There haven’t been many weeks since the summer of 2014 ended in which I haven’t thought about or someone hasn’t reminded me of #90for90, that time we did 90 events over 90 days in a train station bar. When it ended, it felt like those corny movies where our characters have a terrifying, exciting, overwhelming, but ultimately unforgettable summers that forever change them. In many ways, none of us—Jessica, Peter, Judeth or myself—have recovered from it.


From the moment the final event, the 90th event, ended, the big question has been, “When are you doing it again?” We’ve asked ourselves this too, both with anticipation and for a lack of a better word, terror, knowing the toll it took on us.

Then the shitshow that is 2016 came and went. And the nightmare of 2017 has begun.

In the last year, we had the privilege of publishing Surveillance by Ashaki M. Jackson, a chapbook that examines videos capturing police killing of civilians and the public’s consumption of these videos. Partnering with her on the publication and in the literary activism she insisted upon, with 100% of sales going to various social justice organizations, really evolved the way we thought about our role as publisher and as individual artists.

A few months ago, on Facebook, I saw a post that was a catalyst for our decision. Scott Woods, a wonderful writer and organizer and host based in Columbus, Ohio posted a project that he was putting together. It’s called Holler and it’s 30 days of Black artists based in Columbus through the course of March 2017. It was so exciting and inspiring to see him putting this together. It reminded me of how important holding space is, especially for writers and artists of color.

Then soon after, the presidential election came and went and Judeth and I spoke about it. It was time. If ever there was a time to put together #90for90 again, it was this year.

Having learned a few things through the process and with actual time to plan this time, we are making sure that our purpose is clearer, to ourselves and to others.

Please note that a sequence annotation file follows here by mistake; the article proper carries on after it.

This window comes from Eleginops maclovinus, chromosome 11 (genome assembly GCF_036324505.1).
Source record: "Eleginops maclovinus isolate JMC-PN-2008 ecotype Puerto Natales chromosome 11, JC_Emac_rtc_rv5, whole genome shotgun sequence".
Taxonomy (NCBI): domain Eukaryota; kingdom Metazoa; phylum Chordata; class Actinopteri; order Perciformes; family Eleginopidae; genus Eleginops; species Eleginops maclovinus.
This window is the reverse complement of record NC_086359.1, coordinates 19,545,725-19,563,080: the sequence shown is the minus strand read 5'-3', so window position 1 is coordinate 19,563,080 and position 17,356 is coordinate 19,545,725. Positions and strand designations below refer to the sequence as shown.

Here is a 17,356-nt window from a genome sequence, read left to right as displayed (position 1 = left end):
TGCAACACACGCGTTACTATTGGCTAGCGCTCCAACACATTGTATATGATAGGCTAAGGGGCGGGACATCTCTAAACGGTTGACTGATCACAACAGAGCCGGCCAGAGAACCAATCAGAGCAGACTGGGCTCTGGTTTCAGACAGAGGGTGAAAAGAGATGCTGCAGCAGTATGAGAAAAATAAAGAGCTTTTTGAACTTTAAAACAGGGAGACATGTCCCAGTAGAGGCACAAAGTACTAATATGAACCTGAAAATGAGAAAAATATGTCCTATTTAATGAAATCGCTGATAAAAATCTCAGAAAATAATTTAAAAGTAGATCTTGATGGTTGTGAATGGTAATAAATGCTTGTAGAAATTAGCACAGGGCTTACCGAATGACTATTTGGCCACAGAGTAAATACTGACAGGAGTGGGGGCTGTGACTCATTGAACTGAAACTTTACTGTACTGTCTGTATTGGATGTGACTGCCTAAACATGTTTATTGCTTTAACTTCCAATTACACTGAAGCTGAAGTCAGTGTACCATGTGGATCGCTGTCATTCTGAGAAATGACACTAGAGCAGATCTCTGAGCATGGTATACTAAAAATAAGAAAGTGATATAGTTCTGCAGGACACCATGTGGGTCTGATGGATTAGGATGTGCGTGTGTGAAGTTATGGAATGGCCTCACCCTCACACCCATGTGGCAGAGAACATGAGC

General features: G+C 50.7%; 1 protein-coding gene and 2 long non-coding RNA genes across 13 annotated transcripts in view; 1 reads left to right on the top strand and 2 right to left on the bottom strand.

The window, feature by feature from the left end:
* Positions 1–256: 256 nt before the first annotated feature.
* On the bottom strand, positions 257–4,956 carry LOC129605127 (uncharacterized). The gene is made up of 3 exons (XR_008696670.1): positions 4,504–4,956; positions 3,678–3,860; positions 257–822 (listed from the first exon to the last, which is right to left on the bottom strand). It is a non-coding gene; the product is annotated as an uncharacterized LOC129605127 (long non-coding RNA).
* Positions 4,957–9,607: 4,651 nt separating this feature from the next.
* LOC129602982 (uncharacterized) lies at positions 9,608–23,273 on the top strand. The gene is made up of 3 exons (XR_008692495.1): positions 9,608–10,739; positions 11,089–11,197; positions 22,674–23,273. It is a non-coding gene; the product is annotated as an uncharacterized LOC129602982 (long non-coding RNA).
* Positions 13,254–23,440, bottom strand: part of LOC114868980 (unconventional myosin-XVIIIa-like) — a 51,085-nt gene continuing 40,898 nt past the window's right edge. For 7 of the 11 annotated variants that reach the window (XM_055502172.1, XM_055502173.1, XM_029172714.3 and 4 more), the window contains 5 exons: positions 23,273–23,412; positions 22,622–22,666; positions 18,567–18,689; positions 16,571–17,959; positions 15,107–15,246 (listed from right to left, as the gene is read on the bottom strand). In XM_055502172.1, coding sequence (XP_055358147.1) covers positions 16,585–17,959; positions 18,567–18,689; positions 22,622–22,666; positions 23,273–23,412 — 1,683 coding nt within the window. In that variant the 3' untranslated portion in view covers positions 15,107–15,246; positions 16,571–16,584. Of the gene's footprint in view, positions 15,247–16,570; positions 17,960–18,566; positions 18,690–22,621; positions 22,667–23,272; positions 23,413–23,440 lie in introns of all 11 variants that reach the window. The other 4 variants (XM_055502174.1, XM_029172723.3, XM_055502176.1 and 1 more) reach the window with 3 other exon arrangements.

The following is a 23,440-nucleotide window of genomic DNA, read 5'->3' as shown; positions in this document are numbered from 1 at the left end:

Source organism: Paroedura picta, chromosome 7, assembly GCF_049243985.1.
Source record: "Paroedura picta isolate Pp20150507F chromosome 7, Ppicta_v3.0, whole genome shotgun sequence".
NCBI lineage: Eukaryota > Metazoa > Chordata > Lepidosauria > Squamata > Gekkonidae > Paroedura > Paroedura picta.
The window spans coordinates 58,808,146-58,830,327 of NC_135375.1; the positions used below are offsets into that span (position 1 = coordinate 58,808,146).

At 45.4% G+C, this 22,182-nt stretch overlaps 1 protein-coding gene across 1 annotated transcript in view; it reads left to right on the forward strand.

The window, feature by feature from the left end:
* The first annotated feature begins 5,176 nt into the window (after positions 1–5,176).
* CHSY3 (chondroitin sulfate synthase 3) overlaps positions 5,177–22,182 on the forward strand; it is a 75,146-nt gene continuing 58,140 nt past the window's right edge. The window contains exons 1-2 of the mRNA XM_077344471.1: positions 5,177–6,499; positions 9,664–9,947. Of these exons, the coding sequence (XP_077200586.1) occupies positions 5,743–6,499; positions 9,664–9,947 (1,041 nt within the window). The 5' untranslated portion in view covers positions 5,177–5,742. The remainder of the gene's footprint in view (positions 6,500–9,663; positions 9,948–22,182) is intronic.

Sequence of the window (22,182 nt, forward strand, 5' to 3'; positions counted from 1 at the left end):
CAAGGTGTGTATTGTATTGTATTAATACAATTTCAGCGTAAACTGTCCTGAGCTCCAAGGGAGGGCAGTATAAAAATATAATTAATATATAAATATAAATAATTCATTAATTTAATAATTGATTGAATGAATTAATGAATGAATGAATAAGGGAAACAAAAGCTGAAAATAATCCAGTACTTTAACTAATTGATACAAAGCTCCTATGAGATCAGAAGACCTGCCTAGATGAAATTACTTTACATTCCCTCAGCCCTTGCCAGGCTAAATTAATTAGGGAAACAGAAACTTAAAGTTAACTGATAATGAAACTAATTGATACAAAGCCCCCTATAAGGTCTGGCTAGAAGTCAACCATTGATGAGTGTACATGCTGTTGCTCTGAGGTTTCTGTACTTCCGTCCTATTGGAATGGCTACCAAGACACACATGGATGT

#ResistanceIsLit is the hashtag we will be presenting under. #90X90LA is to mark where we are doing it and to make it easy to modify for others around the country who want to hold space in their own cities.


So the why and the what:

Literature is about making and holding space for our stories, our truth, our stories, for our humanity. It is about listening and being heard.

#90X90 is 90 literary events in 90 days, 90 days of holding space for each other, of building a community within our community and with those outside our circles, in order that we might impact our neighborhoods, businesses, cities and nation with our words and strength.

90 days of joy, 90 days of sharing and learning, 90 days of resistance, 90 days of celebrating our words, our stories, our narratives.

#90X90 made the summer of 2014 memorable in LA. It returns in 2017.

Talk to us if you’d like to be involved in the planning of #90X90LA, or  want to organize  a #60X60ATL or  #30X30OKC, etc.

I’ll be writing more in depth about our planning, locations, manifestos, and other things that solidify as we move forward.

Today we just want you to know that Writ Large Press is committing ourselves to literature and to our community and to resistance this summer. We hope that whether you are in Los Angeles or Columbus or any other city or town, you will join us.



Chiwan Choi’s piece “Making Space, Holding Space: #90X90 and Literature as Resistance” was originally published at Cultural Weekly.

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CHIWAN CHOI's poems and essays have appeared in numerous journals and magazines, including ONTHEBUS, Esquire, and Circa.. Chiwan’s first major collection of poetry, The Flood, was published by Tía Chucha Press in April, 2010.

He is a regular in the Los Angeles literary circuit, often invited as a featured poet at readings at The Hotel Cafe in Hollywood and the legendary Beyond Baroque in Venice. He also leads two writing workshops, one in downtown and one in Santa Monica.

After a two-year stint in New York, where he received an MFA in Dramatic Writing from the Tisch School at NYU, Chiwan returned to Los Angeles where he and his wife, Judeth Oden, launched a new publishing company to feature Los Angeles writers, Writ Large Press, in March of 2008.

He lives in downtown Los Angeles with his wife and their dog, Bella.

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